Chainsaw stalling

Discussion in 'Lawn Care/Landscaping' started by Bratan, Jul 14, 2014.

  1. Bratan

    Bratan Member

    Joined:
    Feb 16, 2013
    Location:
    New York
    Got brand new Husqvarna 435 chainsaw and I'm loving it except for one thing. After I get it started and it's idling, when I try to press throttle it shuts off. This happens 2-4 times in a row after which I eventually get it running. I really don't want to return as I really like it. What can it be?
    Again no issues starting it, or running after I get it going, but it almost always stalls after I open throttle right after cold or warm start. I'm using recommended 50:1 mix of gas and 2 cycle oil, and of course I have bar and chain oil in the second chamber.
    This is my first chainsaw (not counting horrible cheap Poulan saw which I return after using for half a day).
     
  2. LLigetfa

    LLigetfa DIYer, not in the trades

    Joined:
    Feb 6, 2011
    Occupation:
    Information Technology
    Location:
    NW Ontario, Canada
    It is running a little lean on the low jet.
     
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  4. Murphy625

    Murphy625 Member

    Joined:
    Jul 7, 2013
    Location:
    Michigan
    Yup.. They're trying to meet California's air quality requirements for small engines and all the carbs these days are being made so that they run lean and can not be adjusted.

    Best advice, stop buying products that conform to California's requirements.. Find good used older stuff and you'll be much happier.
     
  5. Giles

    Giles Retired tool & Die and Mechanic

    Joined:
    Aug 28, 2007
    Occupation:
    Retired
    Location:
    N.W. Alabama--Florence--
    I know this post is several days old, but you are probably running lean on the idle/low speed . You can try to get a little richer by turning the "L" screw out (counterclockwise) 1/4 turn at a time, and check with each adjustment.
    I would also adjust the "H" screw out the same way until it four-cycles (slight burbling sound). When set correct, it should not four-cycle while cutting wide open, but will when it comes out of cut.
     
    Last edited: Aug 27, 2014
  6. Bratan

    Bratan Member

    Joined:
    Feb 16, 2013
    Location:
    New York
    Thanks everyone! I'll give it a go next time I get to use the saw :)
     
  7. DonL

    DonL Jack of all trades Master of one

    Joined:
    Mar 30, 2011
    Occupation:
    Rocket Scientist
    Location:
    Houston, TX
    Is the Brake on ?

    A California carb is fine. H is high speed. L is low speed.

    You get 1 turn of adjustment.


    Good Luck.
     
  8. hj

    hj Moderator & Master Plumber Staff Member

    Joined:
    Aug 31, 2004
    Occupation:
    Plumber
    Location:
    Cave Creek, Arizona
    IS the chain "loose" enough?
     
  9. WorthFlorida

    WorthFlorida USCG escorting cruise ship leaving Port Everglades

    Joined:
    Oct 28, 2009
    Occupation:
    Almost retired.
    Location:
    Lake Worth, Florida
    Hey everyone, all new 2 cycle engines can only be adjusted by a "certified" emissions mechanic. It's not CA law anymore, it's EPA. (See below) A line trimmer I bought a few months ago, (Echo) does the same thing when cold. The adjusting screw is a micro D shape head and anyone selling this tool is subject to fine. You can bring the tool back to the dealer and if he has the tool he can give it a turn. What I do is run the engine with the choke about half way closed so it runs rich and after about a minute the engine is warm enough to idle by itself. If your chain saw stalls when hot, you need to bring it the the dealer so the carb can be tweaked. If you bought it at a big box store check for authorized dealers.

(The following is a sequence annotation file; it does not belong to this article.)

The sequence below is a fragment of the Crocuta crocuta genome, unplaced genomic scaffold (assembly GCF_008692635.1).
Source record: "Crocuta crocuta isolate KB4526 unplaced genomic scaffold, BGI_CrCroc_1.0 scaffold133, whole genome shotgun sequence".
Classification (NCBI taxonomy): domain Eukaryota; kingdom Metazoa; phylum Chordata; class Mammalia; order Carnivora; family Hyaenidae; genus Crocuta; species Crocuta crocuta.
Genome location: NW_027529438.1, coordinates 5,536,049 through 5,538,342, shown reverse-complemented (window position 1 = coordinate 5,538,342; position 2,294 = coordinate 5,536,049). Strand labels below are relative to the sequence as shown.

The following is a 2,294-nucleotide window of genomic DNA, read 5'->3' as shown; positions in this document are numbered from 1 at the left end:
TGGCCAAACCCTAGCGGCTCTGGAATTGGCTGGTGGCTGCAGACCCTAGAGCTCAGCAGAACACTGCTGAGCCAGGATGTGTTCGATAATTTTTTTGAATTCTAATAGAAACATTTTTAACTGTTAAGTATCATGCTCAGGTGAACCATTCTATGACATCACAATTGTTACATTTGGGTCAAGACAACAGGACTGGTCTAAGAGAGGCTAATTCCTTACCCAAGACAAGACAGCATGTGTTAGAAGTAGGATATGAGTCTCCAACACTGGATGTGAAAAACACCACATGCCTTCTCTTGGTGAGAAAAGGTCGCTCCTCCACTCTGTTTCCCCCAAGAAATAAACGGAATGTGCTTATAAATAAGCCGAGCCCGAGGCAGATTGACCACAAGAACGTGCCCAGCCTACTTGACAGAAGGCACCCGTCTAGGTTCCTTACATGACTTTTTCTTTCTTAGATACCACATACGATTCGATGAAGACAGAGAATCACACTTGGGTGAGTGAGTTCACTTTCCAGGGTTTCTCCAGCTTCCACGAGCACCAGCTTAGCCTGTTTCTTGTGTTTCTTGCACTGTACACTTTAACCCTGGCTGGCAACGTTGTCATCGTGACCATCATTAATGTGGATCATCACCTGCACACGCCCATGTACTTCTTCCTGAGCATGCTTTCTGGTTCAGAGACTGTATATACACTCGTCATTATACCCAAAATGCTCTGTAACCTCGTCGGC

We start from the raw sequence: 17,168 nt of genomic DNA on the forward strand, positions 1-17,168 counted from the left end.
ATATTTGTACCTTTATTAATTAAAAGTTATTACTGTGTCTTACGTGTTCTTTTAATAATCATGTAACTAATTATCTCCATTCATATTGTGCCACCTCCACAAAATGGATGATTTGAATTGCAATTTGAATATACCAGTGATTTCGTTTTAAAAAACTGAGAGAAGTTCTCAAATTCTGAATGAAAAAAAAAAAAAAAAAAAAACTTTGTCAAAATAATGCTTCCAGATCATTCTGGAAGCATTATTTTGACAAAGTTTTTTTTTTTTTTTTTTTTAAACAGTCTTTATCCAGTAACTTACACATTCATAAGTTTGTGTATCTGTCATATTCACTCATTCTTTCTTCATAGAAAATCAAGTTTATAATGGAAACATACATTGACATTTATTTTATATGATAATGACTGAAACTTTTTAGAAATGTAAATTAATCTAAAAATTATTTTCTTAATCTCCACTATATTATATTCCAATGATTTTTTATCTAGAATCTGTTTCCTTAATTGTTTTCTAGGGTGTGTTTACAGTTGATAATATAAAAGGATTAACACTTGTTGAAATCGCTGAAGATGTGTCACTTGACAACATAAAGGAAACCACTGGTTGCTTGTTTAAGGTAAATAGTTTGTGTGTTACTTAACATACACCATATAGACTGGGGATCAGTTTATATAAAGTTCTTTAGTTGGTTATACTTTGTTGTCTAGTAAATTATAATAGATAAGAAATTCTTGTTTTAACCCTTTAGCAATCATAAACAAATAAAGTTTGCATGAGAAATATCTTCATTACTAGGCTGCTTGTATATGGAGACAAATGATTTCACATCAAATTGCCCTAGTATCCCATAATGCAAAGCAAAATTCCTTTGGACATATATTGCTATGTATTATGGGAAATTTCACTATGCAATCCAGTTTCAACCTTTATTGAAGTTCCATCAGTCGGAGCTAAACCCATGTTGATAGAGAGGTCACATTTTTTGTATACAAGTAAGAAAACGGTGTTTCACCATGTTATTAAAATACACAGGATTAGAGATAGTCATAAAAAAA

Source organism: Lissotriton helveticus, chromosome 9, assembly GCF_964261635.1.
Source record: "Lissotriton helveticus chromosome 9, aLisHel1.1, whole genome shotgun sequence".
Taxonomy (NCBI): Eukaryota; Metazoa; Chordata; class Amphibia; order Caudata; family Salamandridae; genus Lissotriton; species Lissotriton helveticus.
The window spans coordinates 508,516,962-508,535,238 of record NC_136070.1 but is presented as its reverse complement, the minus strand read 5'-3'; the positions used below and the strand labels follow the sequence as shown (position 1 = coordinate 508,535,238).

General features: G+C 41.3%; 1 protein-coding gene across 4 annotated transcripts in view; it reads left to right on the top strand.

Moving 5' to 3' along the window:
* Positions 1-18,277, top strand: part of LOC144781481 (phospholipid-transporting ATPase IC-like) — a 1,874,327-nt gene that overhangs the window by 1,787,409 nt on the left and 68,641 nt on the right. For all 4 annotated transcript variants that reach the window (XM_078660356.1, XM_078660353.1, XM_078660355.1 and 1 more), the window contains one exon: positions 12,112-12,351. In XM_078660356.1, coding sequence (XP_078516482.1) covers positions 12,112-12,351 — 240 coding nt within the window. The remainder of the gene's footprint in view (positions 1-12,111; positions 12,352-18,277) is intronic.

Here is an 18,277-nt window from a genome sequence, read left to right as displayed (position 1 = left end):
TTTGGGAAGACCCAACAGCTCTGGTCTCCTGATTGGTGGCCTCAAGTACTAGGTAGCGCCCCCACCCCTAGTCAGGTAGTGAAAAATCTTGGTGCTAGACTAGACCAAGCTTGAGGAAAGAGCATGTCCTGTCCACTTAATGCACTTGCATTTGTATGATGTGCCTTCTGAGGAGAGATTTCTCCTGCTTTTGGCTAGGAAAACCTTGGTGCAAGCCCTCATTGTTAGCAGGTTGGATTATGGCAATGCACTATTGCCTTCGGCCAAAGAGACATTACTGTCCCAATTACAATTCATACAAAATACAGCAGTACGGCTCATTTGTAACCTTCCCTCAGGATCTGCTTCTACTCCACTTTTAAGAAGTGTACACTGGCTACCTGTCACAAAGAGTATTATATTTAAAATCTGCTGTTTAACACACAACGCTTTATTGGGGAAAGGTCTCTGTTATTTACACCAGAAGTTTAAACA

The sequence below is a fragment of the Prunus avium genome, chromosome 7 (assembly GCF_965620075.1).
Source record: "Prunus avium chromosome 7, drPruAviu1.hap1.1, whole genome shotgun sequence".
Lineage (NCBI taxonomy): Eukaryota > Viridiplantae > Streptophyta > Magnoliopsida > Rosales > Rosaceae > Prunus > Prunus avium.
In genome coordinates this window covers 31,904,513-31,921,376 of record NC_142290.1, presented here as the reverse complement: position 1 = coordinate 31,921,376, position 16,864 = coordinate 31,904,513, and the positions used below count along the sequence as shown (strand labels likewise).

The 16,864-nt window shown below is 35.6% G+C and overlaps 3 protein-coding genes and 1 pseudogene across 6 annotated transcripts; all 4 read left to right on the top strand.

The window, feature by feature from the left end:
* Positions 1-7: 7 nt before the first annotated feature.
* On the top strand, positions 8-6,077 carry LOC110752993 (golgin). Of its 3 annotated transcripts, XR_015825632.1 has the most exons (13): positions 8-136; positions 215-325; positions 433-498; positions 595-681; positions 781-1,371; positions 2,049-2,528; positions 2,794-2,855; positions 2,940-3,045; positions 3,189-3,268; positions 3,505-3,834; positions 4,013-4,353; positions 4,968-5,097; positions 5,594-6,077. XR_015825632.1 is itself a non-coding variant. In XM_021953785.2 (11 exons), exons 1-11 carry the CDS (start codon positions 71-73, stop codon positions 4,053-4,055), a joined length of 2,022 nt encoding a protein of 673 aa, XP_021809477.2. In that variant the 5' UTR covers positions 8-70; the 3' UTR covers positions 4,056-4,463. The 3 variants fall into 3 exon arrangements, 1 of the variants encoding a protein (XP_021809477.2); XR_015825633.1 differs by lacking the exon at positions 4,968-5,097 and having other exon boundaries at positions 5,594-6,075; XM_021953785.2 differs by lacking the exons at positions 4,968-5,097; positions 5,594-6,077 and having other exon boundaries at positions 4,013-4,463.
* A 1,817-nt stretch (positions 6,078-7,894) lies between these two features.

You'll find D shape adjusting screws on line every where but they are for the old machines, not the new ones. The mirco d shaope head is so small that a long nose cannot grab it. SOL

    From your owners manaul • Use good quality unleaded gasoline. • The lowest recommended octane grade is 87 ((RON+MON)/2). If you run the engine on a lower octane grade than 87 so-called knocking can occur. This gives rise to a high engine temperature and increased bearing load, which can result in serious engine damage. • When working with continuous high revs (e.g. limbing) a higher octane is recommended.

    Echo recommends 89 octane. Now sold in most stores is premix high octane non ethanol 2 cycle fuel. See picture. It will make your machine run better but it gets expensive but I tried a can and it seemed to have cleaned the fuel system and the line trimmer runs much better. I went back to my own mix.

    From the EPA, read and weep:

    What requirements apply to owners and operators of certified products?

    One of the most important part of the regulations that applies to you is the tampering prohibition—you may not disable any emission controls installed on certified engines, vehicles, or equipment. This would apply for removing emission control devices, adding or modifying hardware or software that increases emissions (of any pollutant), reprogramming onboard computers, or operating engines without any needed supplies such as Diesel Exhaust Fluid. Manufacturers explain in their owner’s manual what type of emission controls exist for each model; they may also specify some minor maintenance that must be done to keep emission controls working properly. For restrictions and recordkeeping requirements that apply for rebuilding engines and performing maintenance on certified products, see “How to Maintain or Rebuild Engines Certified to EPA Standards,” EPA-420-F-12-052 (available at www.epa.gov/nonroad/).

    Here is the law: http://www.epa.gov/otaq/highway-diesel/regs/420f12053.pdf
     

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    Last edited: Feb 9, 2015

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